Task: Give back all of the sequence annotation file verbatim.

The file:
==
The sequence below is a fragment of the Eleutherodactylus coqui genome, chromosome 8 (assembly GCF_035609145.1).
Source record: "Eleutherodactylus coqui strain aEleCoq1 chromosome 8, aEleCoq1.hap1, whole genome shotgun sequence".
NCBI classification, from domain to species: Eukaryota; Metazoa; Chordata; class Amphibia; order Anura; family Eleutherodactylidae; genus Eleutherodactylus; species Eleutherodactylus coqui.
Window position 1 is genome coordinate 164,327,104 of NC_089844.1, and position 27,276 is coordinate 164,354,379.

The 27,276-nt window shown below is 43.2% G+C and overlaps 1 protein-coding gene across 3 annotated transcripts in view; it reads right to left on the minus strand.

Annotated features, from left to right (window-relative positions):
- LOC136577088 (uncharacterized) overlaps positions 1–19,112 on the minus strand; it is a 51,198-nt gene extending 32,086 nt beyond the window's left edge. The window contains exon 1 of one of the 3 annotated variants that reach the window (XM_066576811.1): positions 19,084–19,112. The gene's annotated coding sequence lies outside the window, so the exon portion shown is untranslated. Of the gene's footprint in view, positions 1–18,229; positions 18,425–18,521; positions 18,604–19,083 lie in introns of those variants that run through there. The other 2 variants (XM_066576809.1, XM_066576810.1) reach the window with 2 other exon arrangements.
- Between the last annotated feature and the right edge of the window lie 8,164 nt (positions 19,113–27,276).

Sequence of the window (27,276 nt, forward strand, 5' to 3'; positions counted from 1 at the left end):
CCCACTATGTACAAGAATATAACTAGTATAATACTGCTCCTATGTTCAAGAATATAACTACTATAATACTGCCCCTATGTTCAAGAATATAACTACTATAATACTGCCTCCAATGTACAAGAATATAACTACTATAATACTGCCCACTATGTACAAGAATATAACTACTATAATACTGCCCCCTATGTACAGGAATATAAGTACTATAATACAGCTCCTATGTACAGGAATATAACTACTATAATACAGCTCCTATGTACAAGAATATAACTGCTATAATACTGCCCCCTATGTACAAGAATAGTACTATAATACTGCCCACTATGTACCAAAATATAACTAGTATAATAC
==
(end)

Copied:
The sequence below is a fragment of the Eleutherodactylus coqui genome, chromosome 8 (assembly GCF_035609145.1).
Source record: "Eleutherodactylus coqui strain aEleCoq1 chromosome 8, aEleCoq1.hap1, whole genome shotgun sequence".
NCBI classification, from domain to species: Eukaryota; Metazoa; Chordata; class Amphibia; order Anura; family Eleutherodactylidae; genus Eleutherodactylus; species Eleutherodactylus coqui.
Window position 1 is genome coordinate 164,327,104 of NC_089844.1, and position 27,276 is coordinate 164,354,379.

The 27,276-nt window shown below is 43.2% G+C and overlaps 1 protein-coding gene across 3 annotated transcripts in view; it reads right to left on the minus strand.

Annotated features, from left to right (window-relative positions):
- LOC136577088 (uncharacterized) overlaps positions 1–19,112 on the minus strand; it is a 51,198-nt gene extending 32,086 nt beyond the window's left edge. The window contains exon 1 of one of the 3 annotated variants that reach the window (XM_066576811.1): positions 19,084–19,112. The gene's annotated coding sequence lies outside the window, so the exon portion shown is untranslated. Of the gene's footprint in view, positions 1–18,229; positions 18,425–18,521; positions 18,604–19,083 lie in introns of those variants that run through there. The other 2 variants (XM_066576809.1, XM_066576810.1) reach the window with 2 other exon arrangements.
- Between the last annotated feature and the right edge of the window lie 8,164 nt (positions 19,113–27,276).

Sequence of the window (27,276 nt, forward strand, 5' to 3'; positions counted from 1 at the left end):
CCCACTATGTACAAGAATATAACTAGTATAATACTGCTCCTATGTTCAAGAATATAACTACTATAATACTGCCCCTATGTTCAAGAATATAACTACTATAATACTGCCTCCAATGTACAAGAATATAACTACTATAATACTGCCCACTATGTACAAGAATATAACTACTATAATACTGCCCCCTATGTACAGGAATATAAGTACTATAATACAGCTCCTATGTACAGGAATATAACTACTATAATACAGCTCCTATGTACAAGAATATAACTGCTATAATACTGCCCCCTATGTACAAGAATAGTACTATAATACTGCCCACTATGTACCAAAATATAACTAGTATAATAC